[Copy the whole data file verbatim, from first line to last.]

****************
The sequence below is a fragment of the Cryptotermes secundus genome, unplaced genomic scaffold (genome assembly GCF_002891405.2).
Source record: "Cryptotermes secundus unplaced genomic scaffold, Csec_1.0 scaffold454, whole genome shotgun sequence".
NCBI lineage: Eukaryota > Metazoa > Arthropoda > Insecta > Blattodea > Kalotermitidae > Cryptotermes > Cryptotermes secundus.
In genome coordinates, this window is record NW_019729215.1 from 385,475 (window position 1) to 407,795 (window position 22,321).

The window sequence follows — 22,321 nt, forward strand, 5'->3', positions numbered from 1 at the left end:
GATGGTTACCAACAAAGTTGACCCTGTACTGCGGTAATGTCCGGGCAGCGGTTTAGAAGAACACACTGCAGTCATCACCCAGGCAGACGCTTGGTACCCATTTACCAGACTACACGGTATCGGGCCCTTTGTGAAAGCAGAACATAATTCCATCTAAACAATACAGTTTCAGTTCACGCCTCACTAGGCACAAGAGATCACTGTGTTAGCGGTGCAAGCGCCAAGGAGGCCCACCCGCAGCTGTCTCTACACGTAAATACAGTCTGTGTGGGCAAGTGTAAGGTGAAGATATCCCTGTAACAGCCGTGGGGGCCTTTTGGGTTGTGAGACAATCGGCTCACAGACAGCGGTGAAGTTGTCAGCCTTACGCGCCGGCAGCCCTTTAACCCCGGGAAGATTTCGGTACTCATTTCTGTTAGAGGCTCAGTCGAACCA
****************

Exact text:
The sequence below is a fragment of the Cryptotermes secundus genome, unplaced genomic scaffold (genome assembly GCF_002891405.2).
Source record: "Cryptotermes secundus unplaced genomic scaffold, Csec_1.0 scaffold454, whole genome shotgun sequence".
NCBI lineage: Eukaryota > Metazoa > Arthropoda > Insecta > Blattodea > Kalotermitidae > Cryptotermes > Cryptotermes secundus.
In genome coordinates, this window is record NW_019729215.1 from 385,475 (window position 1) to 407,795 (window position 22,321).

The window sequence follows — 22,321 nt, forward strand, 5'->3', positions numbered from 1 at the left end:
GATGGTTACCAACAAAGTTGACCCTGTACTGCGGTAATGTCCGGGCAGCGGTTTAGAAGAACACACTGCAGTCATCACCCAGGCAGACGCTTGGTACCCATTTACCAGACTACACGGTATCGGGCCCTTTGTGAAAGCAGAACATAATTCCATCTAAACAATACAGTTTCAGTTCACGCCTCACTAGGCACAAGAGATCACTGTGTTAGCGGTGCAAGCGCCAAGGAGGCCCACCCGCAGCTGTCTCTACACGTAAATACAGTCTGTGTGGGCAAGTGTAAGGTGAAGATATCCCTGTAACAGCCGTGGGGGCCTTTTGGGTTGTGAGACAATCGGCTCACAGACAGCGGTGAAGTTGTCAGCCTTACGCGCCGGCAGCCCTTTAACCCCGGGAAGATTTCGGTACTCATTTCTGTTAGAGGCTCAGTCGAACCA